In some parts of the world such as Germany long-term renting is the norm and folks stay in properties for years.
    We have a need for mixed housing , unfortunately, this is an area when political decisions affect the lives of folk in a sometimes cruel way.
    I also feel that profit derived from the selling off of council stock should go back to that council and so provide for the building of other rentable properties!
    littlejackhorner and vannie like this.
  13. jubilee

    jubilee Star commenter

    The ruling is fine by me but should come with a decision that Housing Benefit is paid to the landlord, not the tenant. Issues would then only arise if the rent is not covered in full by GB.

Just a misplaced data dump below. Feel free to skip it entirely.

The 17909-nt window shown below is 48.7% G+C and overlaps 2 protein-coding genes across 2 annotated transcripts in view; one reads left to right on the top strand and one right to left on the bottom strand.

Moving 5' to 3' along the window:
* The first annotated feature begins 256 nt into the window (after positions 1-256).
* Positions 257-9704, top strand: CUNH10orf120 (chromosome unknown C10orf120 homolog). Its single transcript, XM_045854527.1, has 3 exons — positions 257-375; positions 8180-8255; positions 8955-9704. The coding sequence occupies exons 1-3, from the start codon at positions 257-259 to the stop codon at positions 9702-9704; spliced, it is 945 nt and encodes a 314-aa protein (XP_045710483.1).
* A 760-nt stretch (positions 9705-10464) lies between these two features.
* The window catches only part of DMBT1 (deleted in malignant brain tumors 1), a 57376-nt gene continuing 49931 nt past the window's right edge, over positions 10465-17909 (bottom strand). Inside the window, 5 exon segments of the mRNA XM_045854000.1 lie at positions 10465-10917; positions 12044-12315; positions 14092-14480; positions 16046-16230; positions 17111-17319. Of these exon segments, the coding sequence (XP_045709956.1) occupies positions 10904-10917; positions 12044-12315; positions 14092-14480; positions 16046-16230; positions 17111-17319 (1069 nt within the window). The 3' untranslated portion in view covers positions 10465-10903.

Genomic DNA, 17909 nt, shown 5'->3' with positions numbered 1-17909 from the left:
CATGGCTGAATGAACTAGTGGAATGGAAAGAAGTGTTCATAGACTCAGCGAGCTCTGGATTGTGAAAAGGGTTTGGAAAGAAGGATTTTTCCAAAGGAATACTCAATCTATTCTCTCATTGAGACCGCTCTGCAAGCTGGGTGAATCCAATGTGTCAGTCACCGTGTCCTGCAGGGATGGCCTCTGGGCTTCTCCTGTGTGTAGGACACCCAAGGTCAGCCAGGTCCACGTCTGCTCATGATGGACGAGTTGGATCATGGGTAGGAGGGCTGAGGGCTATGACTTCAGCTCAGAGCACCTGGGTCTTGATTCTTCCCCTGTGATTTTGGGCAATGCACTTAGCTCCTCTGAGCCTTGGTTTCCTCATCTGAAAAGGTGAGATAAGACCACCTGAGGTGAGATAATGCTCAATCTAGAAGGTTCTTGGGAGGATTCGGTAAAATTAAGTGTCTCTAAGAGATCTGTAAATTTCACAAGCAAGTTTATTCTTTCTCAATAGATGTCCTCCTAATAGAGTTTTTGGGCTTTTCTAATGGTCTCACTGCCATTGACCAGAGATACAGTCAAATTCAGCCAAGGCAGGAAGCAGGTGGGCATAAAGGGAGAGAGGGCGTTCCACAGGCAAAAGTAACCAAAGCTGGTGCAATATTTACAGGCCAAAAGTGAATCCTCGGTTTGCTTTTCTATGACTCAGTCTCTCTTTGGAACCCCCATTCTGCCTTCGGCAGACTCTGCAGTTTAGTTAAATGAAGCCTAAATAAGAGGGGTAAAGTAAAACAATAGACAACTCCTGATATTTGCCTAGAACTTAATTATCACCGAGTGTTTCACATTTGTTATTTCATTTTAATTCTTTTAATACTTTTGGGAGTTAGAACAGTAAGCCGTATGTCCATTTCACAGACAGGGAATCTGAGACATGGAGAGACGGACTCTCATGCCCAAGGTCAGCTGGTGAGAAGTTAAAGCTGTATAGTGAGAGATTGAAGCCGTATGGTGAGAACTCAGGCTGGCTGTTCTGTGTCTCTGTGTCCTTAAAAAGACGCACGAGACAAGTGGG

It was a big mistake years ago when it was decided to pay HB direct to the tenant. It was aimed at helping them to understand all the responsibilities of adult life and was thought that they would learn to budget properly. We had a Social Services family who, to no-one's surprise, used their new-found income on booze, taxis, treats and takeaways. They were thousands in arrears with the very Council that was paying them HB! Crazy!

    What will happen is that some landlords will now increase the bond required to rent their properties and no HB recipients will be able to apply in the first place.
    littlejackhorner and agathamorse like this.
  14. jubilee

    jubilee Star commenter

    I don't know what the situation was versus rents and HB when the change was made to give HB direct to most claimants but there days it's more likely that rents exceed the local HB maximum, especially if there is a spare bedroom.
  15. Jolly_Roger15

    Jolly_Roger15 Star commenter

    I remember how difficult it was for my wife and me, as 'young professionals', in our second year of teaching, to get a mortgage!
    agathamorse likes this.
  16. Jolly_Roger15

    Jolly_Roger15 Star commenter